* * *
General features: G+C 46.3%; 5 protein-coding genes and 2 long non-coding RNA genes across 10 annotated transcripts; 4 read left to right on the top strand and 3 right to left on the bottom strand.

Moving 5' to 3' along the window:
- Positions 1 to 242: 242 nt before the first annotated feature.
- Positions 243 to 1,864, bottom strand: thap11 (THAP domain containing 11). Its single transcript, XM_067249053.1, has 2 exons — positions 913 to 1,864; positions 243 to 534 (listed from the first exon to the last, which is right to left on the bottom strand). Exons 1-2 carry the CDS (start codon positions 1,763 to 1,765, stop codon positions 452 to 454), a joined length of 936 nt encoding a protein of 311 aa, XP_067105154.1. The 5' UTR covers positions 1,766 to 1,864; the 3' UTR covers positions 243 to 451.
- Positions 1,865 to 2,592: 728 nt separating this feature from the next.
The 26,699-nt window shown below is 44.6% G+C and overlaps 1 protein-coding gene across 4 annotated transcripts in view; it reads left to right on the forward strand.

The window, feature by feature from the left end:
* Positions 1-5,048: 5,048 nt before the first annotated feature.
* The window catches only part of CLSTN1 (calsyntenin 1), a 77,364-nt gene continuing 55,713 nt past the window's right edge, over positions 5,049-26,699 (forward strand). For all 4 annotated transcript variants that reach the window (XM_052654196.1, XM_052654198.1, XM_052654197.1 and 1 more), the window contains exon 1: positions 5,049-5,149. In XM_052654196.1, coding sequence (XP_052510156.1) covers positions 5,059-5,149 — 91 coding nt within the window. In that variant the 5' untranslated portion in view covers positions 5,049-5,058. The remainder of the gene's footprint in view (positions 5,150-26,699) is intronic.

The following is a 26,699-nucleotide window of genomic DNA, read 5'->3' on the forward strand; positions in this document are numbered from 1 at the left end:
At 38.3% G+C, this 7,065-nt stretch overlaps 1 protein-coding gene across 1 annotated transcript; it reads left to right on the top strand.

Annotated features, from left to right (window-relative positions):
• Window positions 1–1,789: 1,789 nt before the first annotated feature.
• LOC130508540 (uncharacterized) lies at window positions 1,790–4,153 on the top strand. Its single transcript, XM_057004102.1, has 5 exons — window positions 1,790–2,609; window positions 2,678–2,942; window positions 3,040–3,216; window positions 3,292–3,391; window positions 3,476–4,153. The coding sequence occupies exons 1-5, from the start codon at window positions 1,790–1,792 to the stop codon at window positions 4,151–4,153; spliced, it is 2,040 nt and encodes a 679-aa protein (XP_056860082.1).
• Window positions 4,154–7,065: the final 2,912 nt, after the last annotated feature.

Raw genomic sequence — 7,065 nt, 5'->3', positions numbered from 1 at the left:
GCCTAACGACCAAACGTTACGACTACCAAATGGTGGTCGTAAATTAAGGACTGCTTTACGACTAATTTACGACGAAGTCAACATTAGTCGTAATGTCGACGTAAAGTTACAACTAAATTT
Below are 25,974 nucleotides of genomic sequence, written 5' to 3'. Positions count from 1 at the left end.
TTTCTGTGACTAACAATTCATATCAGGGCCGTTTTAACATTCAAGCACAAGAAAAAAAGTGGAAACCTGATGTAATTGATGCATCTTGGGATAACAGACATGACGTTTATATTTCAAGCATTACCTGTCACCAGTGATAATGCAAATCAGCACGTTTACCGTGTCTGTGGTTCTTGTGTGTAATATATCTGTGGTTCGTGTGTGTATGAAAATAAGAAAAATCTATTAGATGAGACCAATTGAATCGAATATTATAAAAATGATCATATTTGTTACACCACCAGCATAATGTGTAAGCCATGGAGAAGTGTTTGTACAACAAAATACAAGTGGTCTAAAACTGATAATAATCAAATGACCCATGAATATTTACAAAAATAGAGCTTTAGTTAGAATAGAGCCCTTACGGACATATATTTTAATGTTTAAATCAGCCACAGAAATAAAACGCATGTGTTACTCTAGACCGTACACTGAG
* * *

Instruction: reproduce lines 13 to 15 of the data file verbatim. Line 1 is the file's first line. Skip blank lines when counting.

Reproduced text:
• Window positions 1–1,789: 1,789 nt before the first annotated feature.
• LOC130508540 (uncharacterized) lies at window positions 1,790–4,153 on the top strand. Its single transcript, XM_057004102.1, has 5 exons — window positions 1,790–2,609; window positions 2,678–2,942; window positions 3,040–3,216; window positions 3,292–3,391; window positions 3,476–4,153. The coding sequence occupies exons 1-5, from the start codon at window positions 1,790–1,792 to the stop codon at window positions 4,151–4,153; spliced, it is 2,040 nt and encodes a 679-aa protein (XP_056860082.1).
• Window positions 4,154–7,065: the final 2,912 nt, after the last annotated feature.